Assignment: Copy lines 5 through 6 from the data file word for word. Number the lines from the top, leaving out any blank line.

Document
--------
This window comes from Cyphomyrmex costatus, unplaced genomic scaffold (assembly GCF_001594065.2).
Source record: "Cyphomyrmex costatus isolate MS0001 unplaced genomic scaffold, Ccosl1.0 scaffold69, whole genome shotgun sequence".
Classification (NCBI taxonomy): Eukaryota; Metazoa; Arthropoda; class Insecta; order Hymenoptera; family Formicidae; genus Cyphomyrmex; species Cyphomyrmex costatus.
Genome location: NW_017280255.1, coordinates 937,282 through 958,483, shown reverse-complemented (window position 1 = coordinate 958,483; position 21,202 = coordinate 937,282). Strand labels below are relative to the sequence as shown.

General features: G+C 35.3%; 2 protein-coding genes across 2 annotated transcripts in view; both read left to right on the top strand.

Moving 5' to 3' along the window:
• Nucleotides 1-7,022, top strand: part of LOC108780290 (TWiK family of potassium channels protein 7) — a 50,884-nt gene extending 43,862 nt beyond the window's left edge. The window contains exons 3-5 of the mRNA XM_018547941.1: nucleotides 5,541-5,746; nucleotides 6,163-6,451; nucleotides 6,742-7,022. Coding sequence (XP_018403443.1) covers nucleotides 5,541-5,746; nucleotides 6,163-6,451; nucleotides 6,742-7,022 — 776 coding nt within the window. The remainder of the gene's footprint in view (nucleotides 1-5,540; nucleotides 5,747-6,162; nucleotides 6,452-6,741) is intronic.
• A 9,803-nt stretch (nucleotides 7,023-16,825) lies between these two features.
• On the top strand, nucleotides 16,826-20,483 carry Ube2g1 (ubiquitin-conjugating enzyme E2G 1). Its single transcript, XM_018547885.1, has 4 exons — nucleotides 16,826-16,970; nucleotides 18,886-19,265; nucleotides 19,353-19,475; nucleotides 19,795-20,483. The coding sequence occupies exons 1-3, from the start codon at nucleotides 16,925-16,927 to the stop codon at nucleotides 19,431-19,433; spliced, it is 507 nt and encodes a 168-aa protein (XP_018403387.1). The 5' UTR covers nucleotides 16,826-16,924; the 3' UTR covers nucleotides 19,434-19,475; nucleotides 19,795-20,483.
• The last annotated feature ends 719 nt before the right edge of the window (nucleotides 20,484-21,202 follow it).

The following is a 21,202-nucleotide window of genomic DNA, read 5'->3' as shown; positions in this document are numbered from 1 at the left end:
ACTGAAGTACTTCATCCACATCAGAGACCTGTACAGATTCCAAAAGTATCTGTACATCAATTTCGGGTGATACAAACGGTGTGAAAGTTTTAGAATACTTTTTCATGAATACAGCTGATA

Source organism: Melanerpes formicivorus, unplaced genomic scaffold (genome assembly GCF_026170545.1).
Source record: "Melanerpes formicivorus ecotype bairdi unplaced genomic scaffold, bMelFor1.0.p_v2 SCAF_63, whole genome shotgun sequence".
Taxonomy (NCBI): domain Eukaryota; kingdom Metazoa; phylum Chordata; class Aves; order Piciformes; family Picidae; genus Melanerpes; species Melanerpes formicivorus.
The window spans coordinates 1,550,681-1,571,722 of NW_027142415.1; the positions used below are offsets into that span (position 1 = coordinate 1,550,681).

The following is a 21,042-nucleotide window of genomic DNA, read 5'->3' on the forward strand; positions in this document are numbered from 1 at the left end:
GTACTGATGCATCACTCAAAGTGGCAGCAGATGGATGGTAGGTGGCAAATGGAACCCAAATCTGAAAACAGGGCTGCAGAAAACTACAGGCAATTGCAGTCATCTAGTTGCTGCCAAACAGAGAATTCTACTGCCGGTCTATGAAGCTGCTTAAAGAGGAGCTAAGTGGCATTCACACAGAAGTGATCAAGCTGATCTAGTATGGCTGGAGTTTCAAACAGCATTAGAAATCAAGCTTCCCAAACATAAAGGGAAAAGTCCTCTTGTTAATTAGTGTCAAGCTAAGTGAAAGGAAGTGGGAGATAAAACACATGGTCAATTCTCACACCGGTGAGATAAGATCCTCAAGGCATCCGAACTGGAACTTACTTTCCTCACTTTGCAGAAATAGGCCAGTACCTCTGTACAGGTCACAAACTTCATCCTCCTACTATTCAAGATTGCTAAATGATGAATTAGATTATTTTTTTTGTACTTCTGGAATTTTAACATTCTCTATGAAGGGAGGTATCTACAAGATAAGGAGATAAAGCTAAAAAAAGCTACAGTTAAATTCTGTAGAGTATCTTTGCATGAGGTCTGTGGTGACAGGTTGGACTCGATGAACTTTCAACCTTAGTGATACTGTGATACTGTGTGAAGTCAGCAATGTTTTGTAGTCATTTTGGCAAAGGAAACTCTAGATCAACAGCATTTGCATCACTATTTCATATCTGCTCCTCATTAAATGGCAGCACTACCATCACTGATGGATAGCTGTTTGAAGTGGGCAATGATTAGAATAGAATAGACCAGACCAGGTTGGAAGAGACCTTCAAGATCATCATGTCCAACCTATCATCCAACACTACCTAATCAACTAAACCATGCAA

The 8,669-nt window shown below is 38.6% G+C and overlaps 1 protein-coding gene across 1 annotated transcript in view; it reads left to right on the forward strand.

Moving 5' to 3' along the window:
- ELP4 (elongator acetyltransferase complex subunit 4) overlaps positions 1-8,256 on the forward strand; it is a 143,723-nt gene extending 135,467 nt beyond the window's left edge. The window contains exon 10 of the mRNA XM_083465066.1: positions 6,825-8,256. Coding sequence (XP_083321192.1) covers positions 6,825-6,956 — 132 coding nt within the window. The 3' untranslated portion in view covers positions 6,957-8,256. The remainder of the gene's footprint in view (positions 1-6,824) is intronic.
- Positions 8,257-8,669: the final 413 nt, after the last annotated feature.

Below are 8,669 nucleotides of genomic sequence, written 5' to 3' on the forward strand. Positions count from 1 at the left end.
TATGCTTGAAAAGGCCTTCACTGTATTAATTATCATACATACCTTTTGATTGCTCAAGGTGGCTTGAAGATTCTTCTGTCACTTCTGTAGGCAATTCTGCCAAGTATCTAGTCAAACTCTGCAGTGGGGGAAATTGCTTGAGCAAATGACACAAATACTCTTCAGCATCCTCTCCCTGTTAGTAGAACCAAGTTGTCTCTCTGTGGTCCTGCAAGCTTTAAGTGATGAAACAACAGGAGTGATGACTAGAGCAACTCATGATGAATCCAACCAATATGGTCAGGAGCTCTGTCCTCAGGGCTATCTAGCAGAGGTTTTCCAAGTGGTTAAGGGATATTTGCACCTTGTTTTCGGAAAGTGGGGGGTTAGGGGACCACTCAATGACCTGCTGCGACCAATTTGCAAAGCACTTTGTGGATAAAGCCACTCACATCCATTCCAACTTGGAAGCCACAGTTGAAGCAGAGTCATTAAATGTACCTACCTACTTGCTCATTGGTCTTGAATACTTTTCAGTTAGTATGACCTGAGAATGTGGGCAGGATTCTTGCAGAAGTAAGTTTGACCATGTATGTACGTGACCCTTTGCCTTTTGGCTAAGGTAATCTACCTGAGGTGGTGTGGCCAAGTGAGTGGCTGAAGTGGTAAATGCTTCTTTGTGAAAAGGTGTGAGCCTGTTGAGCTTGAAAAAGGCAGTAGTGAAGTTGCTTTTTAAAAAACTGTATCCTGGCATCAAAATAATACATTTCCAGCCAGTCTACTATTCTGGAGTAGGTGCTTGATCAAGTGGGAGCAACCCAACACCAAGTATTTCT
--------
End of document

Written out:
General features: G+C 35.3%; 2 protein-coding genes across 2 annotated transcripts in view; both read left to right on the top strand.

Moving 5' to 3' along the window: